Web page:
Nesta’s £1.8 million plastic pollution fund

Nesta’s £1.8 million plastic pollution fund
by

Nesta’s £1.8 million plastic pollution fund

The fund will look to support creative projects that can tackle the issue through things like gamification, incentives and storytelling.

Innovation foundation Nesta Challenges has launched a £1.8 million fund to tackle the problem of plastic pollution in sub-Saharan Africa.

Some 17 million tonnes of plastic waste are generated on the African continent each year, according to Nesta. With only 12% of this being recycled, the rest is dumped, burned or buried and significant quantities end up in the surrounding oceans.

“Creative communications that shift behaviour and attitudes”

This new fund concentrates on promoting change among the public, and is the “third strand” of the Afri-Plastics Challenge set out by Nesta. Previous “strands” focused on creating solutions to reduce or eliminate plastic usage and accelerating the growth of innovations.

Four main behavioural changes have been identified as targets: reducing littering, separating plastic waste, choosing reusable options and refusing single-use plastic.

There is a focus on “creative” solutions to the issue, with the competition brief naming things like “nudges, gamification, incentives and storytelling” as particularly desirable.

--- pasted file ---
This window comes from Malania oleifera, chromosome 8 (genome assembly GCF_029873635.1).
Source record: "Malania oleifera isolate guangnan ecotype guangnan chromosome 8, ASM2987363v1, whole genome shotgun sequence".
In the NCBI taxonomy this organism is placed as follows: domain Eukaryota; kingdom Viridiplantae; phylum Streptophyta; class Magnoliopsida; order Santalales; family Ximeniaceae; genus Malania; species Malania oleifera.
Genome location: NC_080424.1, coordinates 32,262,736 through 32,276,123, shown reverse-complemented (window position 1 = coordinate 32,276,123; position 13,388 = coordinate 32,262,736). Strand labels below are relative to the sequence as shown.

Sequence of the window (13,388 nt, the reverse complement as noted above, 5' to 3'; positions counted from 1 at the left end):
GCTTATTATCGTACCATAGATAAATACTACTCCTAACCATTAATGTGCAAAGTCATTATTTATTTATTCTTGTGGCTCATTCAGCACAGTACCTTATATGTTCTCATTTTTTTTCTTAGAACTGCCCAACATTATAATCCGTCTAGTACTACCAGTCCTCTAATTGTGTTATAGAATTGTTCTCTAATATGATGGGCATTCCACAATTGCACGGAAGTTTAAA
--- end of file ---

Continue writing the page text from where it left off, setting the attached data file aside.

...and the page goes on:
Nesta Challenges director of international development Constance Agyeman says “creative communications that shift behaviour and attitudes” around plastic are a key part in the fight against waste.

“Individuals and communities will be pivotal in driving positive change”

Beyond just consumer behaviour, Nesta says the challenge will also examine how women and girls acts “across the plastics management value chain” in sub-Saharan African communities too.

Afri-Plastics Challenge judge Adwoa Coleman says this is to ensure that a circular economy based on plastics can “thrive and flourish”. “It needs the support and full-hearted engagement of everyone involved in the supply chain,” she says.

“Individuals and communities will be pivotal in driving positive change for plastics in Africa.”

Three winning teams

A total of £1.8 million is on offer, and this will be divided into smaller lots and awarded based on judges’ findings.

Thirty semi-finalists will be awarded £5,000 each to develop their concepts ahead of a judging panel hosted in June 2022. From there, 15 finalists will be selected and awarded £50,000 to further develop their projects. Finally, in May 2023, three winning teams will be awarded £250,000 each.

In addition to the financial support, the teams will also be helped with “capacity building expertise” and industry experts.

The deadline for entries is 16 February – to find out more about the competition, head to the Afri-Plastics Challenge website.


Leave a Reply

Your email address will not be published.